A consortium in Scotland is taking a significant step toward the development of a commercial vaccine for Rainbow Trout Fry Syndrome (RTFS) – a pervasive disease among trout – as the industry aims to improve fish welfare and unlock the sector’s potential.
The group – led by Dawnfresh, one of the UK’s largest rainbow trout producers, and the University of Stirling’s Institute of Aquaculture – will test a new vaccine during field trials in a bid to gain a licence for its use.
Kames Fish Farming, another Scottish trout farm operator, and Tethys Aquaculture, an aquaculture research impact company, will also work on the project, with support from the Scottish Aquaculture Innovation Centre (SAIC). The vaccine was developed by the University of Stirling team as part of a five-year European Commission-funded project called ‘Targetfish’, in which Tethys Aquaculture acted as the project’s industry forum leader.
Dr Rowena Hoare from the University of Stirling’s Institute of Aquaculture said: “RTFS has been a major problem for the rainbow trout industry for decades. We are delighted that this project has been funded by SAIC, enabling our novel RTFS vaccine to be tested on two fish farm sites. We hope in the future to combine this with other vaccines to assist in the sustainability of the trout industry.”
RTFS is a common disease in trout and has been responsible for the substantial loss of stocks, with some sites reporting high average early-stage mortality rates. Rainbow trout is the second most-produced finfish by volume on UK fish farms, making RTFS a particularly important issue on British shores.
However, the diversity of the bacteria that cause RTFS has made vaccine development challenging, while the very small size at which fish tend to be affected renders injections unsuitable. Although antibiosis is a treatment option, the industry’s drive to minimise antibiotic usage, reduce losses, and improve welfare required a new approach.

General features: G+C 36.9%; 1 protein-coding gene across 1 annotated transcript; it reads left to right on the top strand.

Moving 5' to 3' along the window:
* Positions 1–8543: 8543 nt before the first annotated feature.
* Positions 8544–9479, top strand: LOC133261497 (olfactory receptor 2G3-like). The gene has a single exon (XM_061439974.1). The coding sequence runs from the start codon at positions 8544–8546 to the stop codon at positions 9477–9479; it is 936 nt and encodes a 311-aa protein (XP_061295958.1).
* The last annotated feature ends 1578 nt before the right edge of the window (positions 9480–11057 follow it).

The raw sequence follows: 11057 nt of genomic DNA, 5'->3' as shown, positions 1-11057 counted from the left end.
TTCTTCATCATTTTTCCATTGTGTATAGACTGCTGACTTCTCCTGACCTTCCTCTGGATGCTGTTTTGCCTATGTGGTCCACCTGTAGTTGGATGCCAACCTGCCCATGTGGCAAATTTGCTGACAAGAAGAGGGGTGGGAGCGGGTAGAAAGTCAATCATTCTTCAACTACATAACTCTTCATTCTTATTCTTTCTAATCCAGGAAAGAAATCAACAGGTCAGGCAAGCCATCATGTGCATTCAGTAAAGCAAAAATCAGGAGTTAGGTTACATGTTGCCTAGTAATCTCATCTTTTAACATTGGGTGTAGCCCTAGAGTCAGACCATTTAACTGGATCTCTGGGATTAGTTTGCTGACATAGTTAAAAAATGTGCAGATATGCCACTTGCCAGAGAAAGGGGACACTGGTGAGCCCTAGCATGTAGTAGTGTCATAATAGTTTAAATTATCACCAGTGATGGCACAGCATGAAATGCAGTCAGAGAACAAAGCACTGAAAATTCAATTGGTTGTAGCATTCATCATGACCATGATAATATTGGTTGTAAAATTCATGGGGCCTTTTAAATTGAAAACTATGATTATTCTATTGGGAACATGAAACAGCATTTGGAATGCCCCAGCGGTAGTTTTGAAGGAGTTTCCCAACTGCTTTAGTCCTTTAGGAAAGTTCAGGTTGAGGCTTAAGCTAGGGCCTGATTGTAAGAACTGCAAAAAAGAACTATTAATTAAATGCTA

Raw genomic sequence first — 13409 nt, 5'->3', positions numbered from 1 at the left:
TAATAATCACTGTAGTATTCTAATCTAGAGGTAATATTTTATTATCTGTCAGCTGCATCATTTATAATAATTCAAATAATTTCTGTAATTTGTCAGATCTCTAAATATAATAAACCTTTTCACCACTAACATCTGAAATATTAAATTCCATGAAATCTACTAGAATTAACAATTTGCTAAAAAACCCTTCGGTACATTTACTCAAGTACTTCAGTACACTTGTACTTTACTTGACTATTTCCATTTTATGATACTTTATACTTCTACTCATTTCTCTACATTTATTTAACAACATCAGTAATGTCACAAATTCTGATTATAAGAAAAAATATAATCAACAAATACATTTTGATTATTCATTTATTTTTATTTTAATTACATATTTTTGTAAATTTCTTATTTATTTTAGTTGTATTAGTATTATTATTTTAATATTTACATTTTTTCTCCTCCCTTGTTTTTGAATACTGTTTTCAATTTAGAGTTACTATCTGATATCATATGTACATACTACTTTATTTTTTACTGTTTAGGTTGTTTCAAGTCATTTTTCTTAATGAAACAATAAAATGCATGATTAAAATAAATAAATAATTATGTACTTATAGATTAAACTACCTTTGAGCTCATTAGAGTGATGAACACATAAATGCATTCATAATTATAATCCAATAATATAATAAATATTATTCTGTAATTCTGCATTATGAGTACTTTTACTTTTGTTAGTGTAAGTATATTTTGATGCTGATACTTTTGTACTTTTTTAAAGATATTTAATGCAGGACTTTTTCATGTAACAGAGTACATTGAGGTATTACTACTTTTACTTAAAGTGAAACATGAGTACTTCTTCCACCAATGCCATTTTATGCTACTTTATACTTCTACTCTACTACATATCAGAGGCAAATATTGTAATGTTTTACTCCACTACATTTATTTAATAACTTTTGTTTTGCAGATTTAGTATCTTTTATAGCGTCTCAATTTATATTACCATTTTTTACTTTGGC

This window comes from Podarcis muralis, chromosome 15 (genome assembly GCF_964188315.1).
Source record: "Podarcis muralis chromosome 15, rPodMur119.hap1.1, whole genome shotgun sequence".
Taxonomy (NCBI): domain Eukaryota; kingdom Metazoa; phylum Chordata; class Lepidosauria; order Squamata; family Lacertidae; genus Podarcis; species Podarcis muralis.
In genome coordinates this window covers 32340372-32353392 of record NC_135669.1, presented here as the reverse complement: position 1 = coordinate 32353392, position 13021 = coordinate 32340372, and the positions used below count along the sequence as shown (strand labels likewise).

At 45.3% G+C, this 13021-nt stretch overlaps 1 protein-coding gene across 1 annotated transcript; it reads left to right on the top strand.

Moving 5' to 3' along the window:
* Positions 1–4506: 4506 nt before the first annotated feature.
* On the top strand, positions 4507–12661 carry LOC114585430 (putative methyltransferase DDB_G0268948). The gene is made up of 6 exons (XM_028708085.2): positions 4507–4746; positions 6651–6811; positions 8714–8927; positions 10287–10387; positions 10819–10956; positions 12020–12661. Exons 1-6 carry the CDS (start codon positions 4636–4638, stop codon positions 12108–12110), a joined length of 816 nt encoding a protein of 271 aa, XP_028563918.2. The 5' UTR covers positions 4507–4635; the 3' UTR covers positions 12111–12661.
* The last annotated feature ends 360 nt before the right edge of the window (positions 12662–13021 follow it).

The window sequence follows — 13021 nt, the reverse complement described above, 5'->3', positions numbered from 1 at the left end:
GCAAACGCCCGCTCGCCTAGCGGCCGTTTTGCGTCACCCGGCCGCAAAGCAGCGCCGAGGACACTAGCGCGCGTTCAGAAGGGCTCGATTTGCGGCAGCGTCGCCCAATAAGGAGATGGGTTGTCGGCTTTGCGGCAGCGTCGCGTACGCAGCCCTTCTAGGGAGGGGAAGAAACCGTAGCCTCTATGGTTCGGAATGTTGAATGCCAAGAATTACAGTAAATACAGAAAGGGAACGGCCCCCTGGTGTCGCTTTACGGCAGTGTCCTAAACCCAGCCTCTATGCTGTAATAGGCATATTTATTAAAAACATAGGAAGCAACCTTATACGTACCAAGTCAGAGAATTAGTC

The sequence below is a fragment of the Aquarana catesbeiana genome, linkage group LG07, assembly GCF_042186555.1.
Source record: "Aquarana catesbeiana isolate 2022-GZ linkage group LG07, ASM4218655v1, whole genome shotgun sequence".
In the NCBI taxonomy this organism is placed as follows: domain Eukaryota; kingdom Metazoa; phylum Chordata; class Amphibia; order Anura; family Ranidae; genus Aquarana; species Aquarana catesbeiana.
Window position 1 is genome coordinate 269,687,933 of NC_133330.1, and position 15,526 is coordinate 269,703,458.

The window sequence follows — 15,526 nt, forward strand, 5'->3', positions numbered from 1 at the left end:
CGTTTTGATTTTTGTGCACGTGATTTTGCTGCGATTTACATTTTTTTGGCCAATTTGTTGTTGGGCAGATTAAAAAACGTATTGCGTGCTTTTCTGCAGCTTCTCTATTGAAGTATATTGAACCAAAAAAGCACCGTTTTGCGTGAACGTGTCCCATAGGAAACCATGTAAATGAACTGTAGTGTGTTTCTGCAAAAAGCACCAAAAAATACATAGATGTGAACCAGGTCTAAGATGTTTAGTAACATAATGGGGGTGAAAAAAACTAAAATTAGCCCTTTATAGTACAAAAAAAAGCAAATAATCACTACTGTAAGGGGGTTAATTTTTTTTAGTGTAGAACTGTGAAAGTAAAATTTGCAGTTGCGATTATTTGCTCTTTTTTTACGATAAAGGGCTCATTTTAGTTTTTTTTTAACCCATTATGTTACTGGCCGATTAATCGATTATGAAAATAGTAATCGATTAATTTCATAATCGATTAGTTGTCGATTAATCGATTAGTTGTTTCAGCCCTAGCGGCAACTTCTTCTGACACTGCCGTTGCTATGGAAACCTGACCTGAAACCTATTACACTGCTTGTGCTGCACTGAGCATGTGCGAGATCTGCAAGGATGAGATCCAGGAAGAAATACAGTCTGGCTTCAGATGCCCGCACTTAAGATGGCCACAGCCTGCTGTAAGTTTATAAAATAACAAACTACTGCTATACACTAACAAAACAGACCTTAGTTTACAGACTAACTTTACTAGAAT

In response, the University of Stirling developed a dip vaccine for trout which can be administered to fry in a very low-stress and low-risk manner. It is hoped that the vaccine, combined with best farm management practices, will protect fish until they are large enough to fend off infection themselves.
Richard Hopewell, Fish Health Manager at DawnFresh, commented: “We are constantly striving to improve sustainability, health and welfare within the trout farming sector. We believe this vaccine could bring great benefits in these areas, as well as the potential to reduce antibiotic usage even further to some of the lowest levels for all food-producing animals.”
Polly Douglas, Aquaculture Innovation Manager at SAIC, added: “This vaccine could be a major step forward for trout wellbeing – field trials are another significant milestone on the way to a vaccine that can be used across the industry. Trout farming has long been hindered by the pervasiveness of RTFS, which can have a serious impact on fish. If successful, this vaccine could provide a sustainable foundation for growing trout farming in the UK, unlocking additional capacity for the sector and potentially leading to a significant reduction in cost. It’s another example of how industry and academia can work together to solve some of the biggest problems faced by aquaculture.”
The University of Stirling team consisted of Dr Rowena Hoare, Dr Kerry Bartie, Dr Thao Ngo and Professor Sandra Adams